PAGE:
By: Jessica Wasserman, Partner There Are Now National Minimum Standards for Hemp Production in the United States
The 2018 Farm Bill directed USDA to establish a national regulatory framework for hemp production in the United States. USDA established the U.S. Domestic Hemp Production Program through an interim final rule which was made available yesterday and will be published in the Federal Register on October 31. This rule outlines provisions for the USDA to approve plans submitted by States and Indian Tribes for the domestic production of hemp. It also establishes a Federal plan for producers in States or territories of Indian tribes that do not have their own USDA-approved plans.
Obtaining a Hemp License
USDA’s information directed to producers includes that to produce hemp, you first need to be licensed or authorized under a State hemp program, a Tribal hemp program, or the USDA hemp program. The program you are licensed under depends on the location of your hemp growing facility.
USDA also lays out clearly on its website the steps to obtaining a hemp license:
The first step is to reach out to your local State department of agriculture or tribal government to see if they have a production plan that has been submitted to or approved by USDA. To find the contact information for your State, please review the Grower Contacts for Hemp Information (pdf) Status of Submitted Plans – This table summarizes the status of State and Tribal hemp production plans that are pending approval or have been approved. If your State or Tribe has an approved plan or is in the process of developing a plan, you must apply to and be licensed or authorized under its hemp program. If your State or Tribe does not have a pending or approved hemp production plan, you may apply for a USDA hemp production license. Applications to obtain a license to produce hemp under the USDA production program may not be submitted until November 30, 2019. License applications under the USDA hemp production plan will not be acted until November 30, 2019. You cannot receive a hemp production license from a State, Tribe, or USDA, if you have been convicted of a felony related to a controlled substance in the last 10 years. An FBI criminal history investigation (Identity History Summary) must accompany the USDA Hemp Program application. Sampling and Testing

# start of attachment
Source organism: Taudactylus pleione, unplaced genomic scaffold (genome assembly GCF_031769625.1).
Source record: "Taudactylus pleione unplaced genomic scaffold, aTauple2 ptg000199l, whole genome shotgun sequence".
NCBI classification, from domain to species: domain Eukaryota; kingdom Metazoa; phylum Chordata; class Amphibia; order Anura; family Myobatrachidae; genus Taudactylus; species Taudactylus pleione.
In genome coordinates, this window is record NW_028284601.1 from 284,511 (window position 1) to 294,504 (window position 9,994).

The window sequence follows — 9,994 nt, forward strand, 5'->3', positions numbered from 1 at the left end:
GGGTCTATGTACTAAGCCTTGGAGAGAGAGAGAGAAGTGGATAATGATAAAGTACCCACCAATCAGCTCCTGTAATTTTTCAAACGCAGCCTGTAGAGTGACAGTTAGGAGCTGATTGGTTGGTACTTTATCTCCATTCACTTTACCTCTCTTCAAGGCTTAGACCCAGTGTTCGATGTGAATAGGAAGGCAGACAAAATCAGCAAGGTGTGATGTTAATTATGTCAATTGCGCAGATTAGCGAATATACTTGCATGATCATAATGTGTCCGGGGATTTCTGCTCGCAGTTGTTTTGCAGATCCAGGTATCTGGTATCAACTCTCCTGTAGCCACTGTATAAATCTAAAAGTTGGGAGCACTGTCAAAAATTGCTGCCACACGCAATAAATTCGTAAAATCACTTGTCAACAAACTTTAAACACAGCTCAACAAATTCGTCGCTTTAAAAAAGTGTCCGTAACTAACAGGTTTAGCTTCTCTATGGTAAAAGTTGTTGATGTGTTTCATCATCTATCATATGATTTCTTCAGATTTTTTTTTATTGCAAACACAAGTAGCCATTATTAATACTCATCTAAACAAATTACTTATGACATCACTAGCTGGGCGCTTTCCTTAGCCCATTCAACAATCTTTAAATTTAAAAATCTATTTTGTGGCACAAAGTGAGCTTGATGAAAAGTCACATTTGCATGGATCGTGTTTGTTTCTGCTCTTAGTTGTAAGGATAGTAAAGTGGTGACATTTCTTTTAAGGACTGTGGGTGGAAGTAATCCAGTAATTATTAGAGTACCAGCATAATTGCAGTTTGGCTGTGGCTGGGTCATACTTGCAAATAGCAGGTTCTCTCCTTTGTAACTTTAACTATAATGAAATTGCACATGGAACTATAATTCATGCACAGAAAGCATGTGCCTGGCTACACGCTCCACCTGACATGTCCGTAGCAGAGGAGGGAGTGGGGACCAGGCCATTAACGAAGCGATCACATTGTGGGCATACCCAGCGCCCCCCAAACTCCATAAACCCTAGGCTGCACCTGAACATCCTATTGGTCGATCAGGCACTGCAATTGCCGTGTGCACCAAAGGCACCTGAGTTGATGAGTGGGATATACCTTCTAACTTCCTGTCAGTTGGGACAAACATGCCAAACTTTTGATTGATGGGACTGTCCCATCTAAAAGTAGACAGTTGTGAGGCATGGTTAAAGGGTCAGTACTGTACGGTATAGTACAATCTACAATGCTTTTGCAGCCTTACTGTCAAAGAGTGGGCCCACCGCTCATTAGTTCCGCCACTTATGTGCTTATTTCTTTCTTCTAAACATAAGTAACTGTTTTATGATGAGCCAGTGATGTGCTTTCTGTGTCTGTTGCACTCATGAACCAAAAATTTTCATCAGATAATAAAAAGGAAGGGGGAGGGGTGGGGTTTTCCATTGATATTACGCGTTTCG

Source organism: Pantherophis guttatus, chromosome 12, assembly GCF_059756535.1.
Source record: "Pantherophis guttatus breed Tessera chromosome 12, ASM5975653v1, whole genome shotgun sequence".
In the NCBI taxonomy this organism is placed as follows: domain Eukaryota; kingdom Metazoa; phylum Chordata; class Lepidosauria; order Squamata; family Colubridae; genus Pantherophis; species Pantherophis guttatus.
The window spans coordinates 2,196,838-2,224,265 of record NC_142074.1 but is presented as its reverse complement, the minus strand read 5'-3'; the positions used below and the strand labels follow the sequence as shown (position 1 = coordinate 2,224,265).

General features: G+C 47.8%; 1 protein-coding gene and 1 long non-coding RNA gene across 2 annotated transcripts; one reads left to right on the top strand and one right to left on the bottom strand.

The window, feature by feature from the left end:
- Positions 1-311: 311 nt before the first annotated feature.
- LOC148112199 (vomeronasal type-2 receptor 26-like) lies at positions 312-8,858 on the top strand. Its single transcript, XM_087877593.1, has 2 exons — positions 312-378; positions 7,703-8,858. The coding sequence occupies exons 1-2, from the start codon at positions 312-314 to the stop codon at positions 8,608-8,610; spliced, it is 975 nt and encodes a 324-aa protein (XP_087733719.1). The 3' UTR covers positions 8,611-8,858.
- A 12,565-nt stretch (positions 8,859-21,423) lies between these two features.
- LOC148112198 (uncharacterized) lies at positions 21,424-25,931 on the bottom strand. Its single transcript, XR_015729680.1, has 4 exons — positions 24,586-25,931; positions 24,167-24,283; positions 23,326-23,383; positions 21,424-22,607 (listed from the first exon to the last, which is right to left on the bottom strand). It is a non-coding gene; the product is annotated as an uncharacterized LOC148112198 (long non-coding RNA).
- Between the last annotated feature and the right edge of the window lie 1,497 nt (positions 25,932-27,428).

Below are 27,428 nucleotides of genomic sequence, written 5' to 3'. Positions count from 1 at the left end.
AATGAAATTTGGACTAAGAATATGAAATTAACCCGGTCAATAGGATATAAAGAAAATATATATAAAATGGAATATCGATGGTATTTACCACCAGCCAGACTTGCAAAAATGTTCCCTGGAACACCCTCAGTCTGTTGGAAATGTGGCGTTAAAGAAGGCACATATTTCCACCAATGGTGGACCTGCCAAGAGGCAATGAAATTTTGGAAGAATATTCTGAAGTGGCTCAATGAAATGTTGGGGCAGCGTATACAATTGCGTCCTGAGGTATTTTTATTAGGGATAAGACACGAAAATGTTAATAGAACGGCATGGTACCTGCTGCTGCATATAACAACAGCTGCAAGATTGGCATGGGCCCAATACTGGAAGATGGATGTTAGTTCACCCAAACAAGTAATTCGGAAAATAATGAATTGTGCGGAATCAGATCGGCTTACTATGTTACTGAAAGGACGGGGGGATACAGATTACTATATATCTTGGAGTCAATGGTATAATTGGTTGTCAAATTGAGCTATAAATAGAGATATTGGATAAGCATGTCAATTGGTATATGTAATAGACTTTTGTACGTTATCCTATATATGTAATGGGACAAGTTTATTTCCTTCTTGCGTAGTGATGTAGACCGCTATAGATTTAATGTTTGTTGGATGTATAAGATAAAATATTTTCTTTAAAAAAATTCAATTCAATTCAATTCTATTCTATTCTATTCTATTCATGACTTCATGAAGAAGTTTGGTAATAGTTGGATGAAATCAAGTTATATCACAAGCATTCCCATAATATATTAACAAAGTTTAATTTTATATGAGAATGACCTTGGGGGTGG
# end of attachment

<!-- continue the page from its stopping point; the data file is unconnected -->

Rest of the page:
The regulation is 161 pages in length and is accompanied by two separate guidance documents covering sampling and testing. Responding to industry requests for predictability and uniformity in testing, the regulation sets minimum standards for basic compliance with the requirement that hemp must be 0.3% or below THC by dry weight and clarifies that testing will take place 15 days before harvest; that delta 9 and decarboxylated THCA will be added together to reach the total THC measure; and that testing will be of the flower and leaves portion of the plant. USDA also provides a required
lab report format. DEA Role
DEA will continue to have a role in the hemp program. The regulation requires that testing be done by a DEA registered lab and that in the disposal of hemp above 0.3% must be accomplished under DEA guidance. All lab results are shared information with USDA, which will share information with DEA.
The rule provides flexibility to the industry by:
Allowing farmers to designate a “lot”, as long as contiguous and not more than one variety. A “lot” is unit for testing and for what disposed if plant tests high. So, if small lot designated and tests high, can be traced to the lot, then only that lot must be disposed of. Allowing labs to use uncertainty variance when testing for 0.3, as established by each lab. Allowing safe harbor for negligent as .5% with no criminal record consequence.
The regulations go into effect upon publication with a comment period until the end of this year.
These are complicated new requirements with significant consequences for the hemp industry. Please contact
Jessica Wasserman at 202-669-9449 if you have questions or would like assistance in filing comments on this regulation. About Greenspoon Marder
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